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EtherCAT at cutting edge of new technology upgrades in automation

With automation now heading into a new phase of growth due to Industry 4.0 and the Internet of Things (IoT), speed is a key ingredient. Having a fieldbus system that can keep up is essential. PACE explains.

Beckhoff spent the last two weeks in October travelling around Australia and New Zealand with a roadshow explaining how its EtherCAT fieldbus system fits into the ever-changing world of industrial automation.

On hand was the EtherCAT Technology Group’s (ETG) executive director Martin Rostan, who flew in from Germany to take the reins of the presentations.

Rostan is aware that Ethernet technology is moving into a new phase as the likes of the Internet of Things (IoT) and Industry 4.0 require better technologies that need to communicate with each other, at speed, and be flexible enough to meet the varying criteria of many different manufacturing enterprises.

“Industry 4.0 is an initiative by the German Government with the overall goal of bringing manufacturing back to Germany,” said Rostan. “Manufacturing has gone east – Southeast Asia and China. [Chinese company] Foxconn makes the iPhone while 99 per cent of the world’s motherboards are coming out of China or Taiwan. The goal of Industry 4.0 is to make production more flexible, dynamic and transparent, with the ability to do smaller lot sizes with a more quality and in a low-cost way. So, we can make customised products from which makes them uneconomic to produce in Asia due to distance. This is the leverage on how to get production to a high-wage country like Germany.

“It can be seen as a convergence of automation and IT and bringing both worlds together. From our point of view, there is a lot of communication with Industry 4.0 and the IoT and that is the main driving factor,” said Rostan. “Communications is a prerequisite for bringing this all together. EtherCAT is the fieldbus that has outstanding real-time capabilities with the OPC UA [Open Platform Communications – Unified Architecture] and is a good enhancement as a complementary technology.”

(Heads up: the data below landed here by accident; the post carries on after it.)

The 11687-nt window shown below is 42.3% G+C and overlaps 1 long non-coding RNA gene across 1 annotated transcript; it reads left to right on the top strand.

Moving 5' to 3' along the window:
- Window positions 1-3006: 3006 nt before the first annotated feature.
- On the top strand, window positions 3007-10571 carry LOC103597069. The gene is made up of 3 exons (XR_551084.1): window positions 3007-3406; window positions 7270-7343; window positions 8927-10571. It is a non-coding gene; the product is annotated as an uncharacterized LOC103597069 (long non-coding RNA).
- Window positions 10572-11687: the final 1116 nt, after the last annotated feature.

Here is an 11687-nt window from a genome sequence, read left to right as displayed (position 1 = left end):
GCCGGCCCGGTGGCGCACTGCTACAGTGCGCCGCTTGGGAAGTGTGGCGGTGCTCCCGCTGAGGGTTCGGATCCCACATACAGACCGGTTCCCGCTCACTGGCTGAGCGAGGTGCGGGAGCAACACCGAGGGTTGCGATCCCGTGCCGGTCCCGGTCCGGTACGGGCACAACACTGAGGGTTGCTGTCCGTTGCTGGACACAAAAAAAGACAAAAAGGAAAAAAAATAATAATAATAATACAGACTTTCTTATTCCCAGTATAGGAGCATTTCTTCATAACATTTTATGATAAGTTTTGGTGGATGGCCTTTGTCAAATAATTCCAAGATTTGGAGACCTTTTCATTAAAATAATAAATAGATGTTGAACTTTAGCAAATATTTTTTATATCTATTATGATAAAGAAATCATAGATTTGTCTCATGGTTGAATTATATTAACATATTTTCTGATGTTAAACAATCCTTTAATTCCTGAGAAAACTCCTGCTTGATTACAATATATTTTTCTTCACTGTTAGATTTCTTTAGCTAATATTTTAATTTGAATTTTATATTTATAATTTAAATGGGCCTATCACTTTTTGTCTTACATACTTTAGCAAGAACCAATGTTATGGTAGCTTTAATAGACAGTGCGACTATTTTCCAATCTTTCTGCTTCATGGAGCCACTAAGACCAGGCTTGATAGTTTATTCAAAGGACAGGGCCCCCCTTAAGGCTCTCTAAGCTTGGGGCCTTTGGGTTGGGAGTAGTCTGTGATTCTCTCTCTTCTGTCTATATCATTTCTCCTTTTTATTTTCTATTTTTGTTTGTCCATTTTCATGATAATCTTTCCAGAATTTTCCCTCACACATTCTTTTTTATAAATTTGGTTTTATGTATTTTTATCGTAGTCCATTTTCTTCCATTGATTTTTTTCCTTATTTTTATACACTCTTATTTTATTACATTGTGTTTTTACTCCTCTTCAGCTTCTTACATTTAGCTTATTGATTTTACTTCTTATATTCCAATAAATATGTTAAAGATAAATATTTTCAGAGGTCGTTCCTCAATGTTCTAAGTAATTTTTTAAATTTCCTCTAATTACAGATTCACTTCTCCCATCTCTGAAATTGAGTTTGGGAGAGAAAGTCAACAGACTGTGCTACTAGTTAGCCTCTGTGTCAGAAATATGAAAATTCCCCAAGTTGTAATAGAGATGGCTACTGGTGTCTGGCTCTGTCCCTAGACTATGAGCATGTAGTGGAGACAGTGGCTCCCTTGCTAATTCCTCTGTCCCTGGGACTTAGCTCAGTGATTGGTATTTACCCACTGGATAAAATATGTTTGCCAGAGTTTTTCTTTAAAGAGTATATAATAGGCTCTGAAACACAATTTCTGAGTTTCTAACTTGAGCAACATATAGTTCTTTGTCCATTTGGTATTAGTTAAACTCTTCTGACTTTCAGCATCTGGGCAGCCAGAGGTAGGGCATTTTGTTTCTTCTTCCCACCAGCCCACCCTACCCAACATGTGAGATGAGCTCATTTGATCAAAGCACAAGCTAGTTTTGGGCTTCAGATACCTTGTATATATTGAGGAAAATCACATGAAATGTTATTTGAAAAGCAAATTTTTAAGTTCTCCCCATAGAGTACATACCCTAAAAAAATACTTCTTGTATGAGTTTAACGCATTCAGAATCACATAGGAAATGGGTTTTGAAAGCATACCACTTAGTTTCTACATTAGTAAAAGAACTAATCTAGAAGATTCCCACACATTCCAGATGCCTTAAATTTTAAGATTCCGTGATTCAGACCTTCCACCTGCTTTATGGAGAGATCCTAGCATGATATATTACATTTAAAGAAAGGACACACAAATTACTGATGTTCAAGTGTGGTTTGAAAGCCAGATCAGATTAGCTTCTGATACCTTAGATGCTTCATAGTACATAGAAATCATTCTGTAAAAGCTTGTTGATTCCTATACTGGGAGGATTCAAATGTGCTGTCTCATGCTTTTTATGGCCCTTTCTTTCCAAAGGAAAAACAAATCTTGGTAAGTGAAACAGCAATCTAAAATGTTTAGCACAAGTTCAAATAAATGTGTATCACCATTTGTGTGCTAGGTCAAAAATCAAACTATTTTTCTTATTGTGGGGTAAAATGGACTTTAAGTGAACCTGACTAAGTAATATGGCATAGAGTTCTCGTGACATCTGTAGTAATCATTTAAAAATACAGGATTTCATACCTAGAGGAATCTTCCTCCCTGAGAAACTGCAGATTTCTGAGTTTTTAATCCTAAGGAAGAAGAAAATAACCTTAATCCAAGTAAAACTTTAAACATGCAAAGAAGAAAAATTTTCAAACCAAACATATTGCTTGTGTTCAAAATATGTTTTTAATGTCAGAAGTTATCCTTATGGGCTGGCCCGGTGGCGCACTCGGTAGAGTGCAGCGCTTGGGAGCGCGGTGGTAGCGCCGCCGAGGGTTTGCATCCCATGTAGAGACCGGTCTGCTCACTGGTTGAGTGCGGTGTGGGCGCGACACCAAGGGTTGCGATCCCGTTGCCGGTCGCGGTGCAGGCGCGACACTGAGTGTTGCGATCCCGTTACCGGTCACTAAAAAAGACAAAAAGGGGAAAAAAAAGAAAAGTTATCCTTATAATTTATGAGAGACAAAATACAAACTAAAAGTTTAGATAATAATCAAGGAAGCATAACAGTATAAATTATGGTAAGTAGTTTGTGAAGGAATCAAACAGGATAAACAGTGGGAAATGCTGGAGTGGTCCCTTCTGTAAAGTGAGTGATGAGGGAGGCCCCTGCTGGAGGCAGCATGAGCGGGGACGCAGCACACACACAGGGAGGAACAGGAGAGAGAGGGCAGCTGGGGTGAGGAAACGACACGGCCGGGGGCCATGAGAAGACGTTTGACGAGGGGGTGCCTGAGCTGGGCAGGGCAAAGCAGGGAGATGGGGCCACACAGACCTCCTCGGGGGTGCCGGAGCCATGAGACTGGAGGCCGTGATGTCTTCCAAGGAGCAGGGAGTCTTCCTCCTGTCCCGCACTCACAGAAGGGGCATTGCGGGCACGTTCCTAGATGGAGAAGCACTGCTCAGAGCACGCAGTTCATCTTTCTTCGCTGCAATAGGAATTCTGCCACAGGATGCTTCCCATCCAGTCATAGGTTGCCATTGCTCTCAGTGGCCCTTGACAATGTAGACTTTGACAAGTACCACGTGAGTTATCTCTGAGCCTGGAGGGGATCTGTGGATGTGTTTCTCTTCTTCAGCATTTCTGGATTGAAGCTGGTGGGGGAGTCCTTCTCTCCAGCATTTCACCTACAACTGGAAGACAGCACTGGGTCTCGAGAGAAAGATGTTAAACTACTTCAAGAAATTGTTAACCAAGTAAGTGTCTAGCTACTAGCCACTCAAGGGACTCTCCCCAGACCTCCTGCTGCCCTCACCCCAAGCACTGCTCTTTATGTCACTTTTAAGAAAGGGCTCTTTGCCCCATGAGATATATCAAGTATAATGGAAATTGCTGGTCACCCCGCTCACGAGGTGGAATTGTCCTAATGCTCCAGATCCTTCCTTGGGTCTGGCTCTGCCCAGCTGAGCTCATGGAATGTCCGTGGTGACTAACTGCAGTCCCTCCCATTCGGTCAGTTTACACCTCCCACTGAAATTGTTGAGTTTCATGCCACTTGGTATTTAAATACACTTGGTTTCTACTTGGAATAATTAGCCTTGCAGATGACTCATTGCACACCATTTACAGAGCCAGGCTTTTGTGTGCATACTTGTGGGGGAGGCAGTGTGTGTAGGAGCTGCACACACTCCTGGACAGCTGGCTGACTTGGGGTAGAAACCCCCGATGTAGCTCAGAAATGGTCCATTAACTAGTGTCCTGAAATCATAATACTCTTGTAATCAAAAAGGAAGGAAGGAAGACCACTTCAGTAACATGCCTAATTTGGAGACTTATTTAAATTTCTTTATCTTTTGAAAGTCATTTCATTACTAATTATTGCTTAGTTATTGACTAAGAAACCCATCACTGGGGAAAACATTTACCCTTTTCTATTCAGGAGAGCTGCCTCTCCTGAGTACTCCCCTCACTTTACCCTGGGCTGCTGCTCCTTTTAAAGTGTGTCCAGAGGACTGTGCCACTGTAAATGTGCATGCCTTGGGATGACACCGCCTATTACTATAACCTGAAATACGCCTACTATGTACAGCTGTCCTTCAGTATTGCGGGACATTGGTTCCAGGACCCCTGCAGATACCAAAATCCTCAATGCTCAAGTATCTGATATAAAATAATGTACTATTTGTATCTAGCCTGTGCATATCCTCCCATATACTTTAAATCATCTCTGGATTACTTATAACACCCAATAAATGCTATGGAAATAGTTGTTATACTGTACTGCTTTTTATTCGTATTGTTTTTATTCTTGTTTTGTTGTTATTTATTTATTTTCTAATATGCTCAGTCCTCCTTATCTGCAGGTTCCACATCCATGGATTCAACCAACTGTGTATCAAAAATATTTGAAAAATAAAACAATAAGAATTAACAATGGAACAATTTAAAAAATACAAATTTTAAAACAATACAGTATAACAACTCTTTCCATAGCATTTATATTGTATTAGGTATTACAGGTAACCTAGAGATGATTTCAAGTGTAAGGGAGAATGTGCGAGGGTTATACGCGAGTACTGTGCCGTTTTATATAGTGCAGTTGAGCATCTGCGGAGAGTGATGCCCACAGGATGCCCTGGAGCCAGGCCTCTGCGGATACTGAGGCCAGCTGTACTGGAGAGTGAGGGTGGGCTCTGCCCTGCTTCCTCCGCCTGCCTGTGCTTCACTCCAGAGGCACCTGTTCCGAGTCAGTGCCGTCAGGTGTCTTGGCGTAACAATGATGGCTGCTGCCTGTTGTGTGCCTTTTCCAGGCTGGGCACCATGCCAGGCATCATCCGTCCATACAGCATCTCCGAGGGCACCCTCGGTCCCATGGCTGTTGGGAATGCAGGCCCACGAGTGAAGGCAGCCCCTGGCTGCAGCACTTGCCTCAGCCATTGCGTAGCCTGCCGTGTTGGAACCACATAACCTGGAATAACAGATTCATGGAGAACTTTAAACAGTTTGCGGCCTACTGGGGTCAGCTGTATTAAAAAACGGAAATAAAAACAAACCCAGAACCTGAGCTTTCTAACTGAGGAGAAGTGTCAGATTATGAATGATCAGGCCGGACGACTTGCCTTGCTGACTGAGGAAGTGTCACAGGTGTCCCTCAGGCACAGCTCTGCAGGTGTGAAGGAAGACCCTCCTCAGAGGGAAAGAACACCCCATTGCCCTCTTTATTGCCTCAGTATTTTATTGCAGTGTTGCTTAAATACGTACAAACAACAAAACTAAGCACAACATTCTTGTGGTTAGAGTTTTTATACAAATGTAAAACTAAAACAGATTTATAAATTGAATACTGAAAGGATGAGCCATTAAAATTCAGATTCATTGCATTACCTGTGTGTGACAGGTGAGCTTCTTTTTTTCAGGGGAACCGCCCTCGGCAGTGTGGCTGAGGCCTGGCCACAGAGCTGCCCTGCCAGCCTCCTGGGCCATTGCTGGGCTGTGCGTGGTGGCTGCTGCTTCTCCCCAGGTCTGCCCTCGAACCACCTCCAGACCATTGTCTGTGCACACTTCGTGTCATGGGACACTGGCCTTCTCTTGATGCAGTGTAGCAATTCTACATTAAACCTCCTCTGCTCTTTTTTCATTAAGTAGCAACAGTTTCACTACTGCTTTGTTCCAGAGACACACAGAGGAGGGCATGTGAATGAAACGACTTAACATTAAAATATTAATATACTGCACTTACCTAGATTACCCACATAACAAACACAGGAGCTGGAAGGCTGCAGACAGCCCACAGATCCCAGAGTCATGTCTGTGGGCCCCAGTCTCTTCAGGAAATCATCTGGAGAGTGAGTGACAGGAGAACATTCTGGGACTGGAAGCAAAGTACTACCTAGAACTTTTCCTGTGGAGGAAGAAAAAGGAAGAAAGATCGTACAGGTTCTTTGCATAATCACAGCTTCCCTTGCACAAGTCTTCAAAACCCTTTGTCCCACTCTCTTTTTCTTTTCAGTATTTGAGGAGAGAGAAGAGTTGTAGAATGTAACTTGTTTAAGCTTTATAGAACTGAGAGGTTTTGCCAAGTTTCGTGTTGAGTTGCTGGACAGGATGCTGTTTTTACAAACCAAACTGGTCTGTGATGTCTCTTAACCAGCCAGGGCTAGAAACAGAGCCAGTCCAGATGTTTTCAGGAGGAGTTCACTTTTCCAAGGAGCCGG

Rostan sees both technologies complementing each other and not competitors. That is why Beckhoff entered into a MoU with the OPC Foundation and both organisations agreed that they won’t compete but cooperate and will come up with common interfaces, on which they are currently working.

“If we look at the communication requirements of IoT and Industry 4.0, we need the short cycle times determined within the machine control layout,” said Rostan. “We need the cyclic data transfer on the horizontal level and we need the connectivity towards SCADA systems and cloud- based technology. And the associated technologies are the EtherCAT device protocol and the EtherCAT automation protocol for the horizontal communication between machine controllers in the future enhanced by TSN (time sensitive networking).

“But if we talk to a non-EtherCAT system, we will also be OPC UA pub/sub or DA but predominately pub/sub, the latest edition to the OPC UA portfolio. Also, OPC is the technology of choice for connectivity. EtherCAT is not just sitting and waiting for those to evolve, we are participating and contributing actively with the OPC committees.”

And how did the event turn out? Very well, according to Australasian managing director Steven Sischy.

“There has been a lot of questions, which is what we wanted,” said Sischy. “A lot of customers who are using the technology may not understand some of the benefits. This event brings these benefits to the foreground.

“It created a platform to engage customers,” he said. “This kind event allows them to see a new application and brings out a new idea and then ask themselves – ‘Could I apply this to my application?’” said Sischy.

Since its inception in 2004, EtherCAT has one distinct advantage over a lot of its competition. Something that is not lost on Sischy.

“One of EtherCAT’s main benefits is that it is still version one and we haven’t changed formats, which is a massive thing,” said Sischy. “We see with some of our competitors that if they have a second version, then it is not compatible with version one and that poses a problem. Whereas customers who started off in 2004 with EtherCAT there are not such problems. The technology hasn’t changed. Most of the new features are added into the master, not the slave. If it is Beckhoff hardware, all we do is update the firmware on the device. So we have the ability to change it from when it was originally released and bring it right up to date.

“The only thing we have to think about are the EtherCAT slave identifiers, which is a slave definition,” said Sischy. “This tells the master what the device is and this is how to deal with it. There is a description on how to deal with a device, which means the slave description file needs to be updated. For that you can go directly to the EtherCAT website and say that you want to update my device descriptions and manually download the device description and update the file. And then, you are up to date.”

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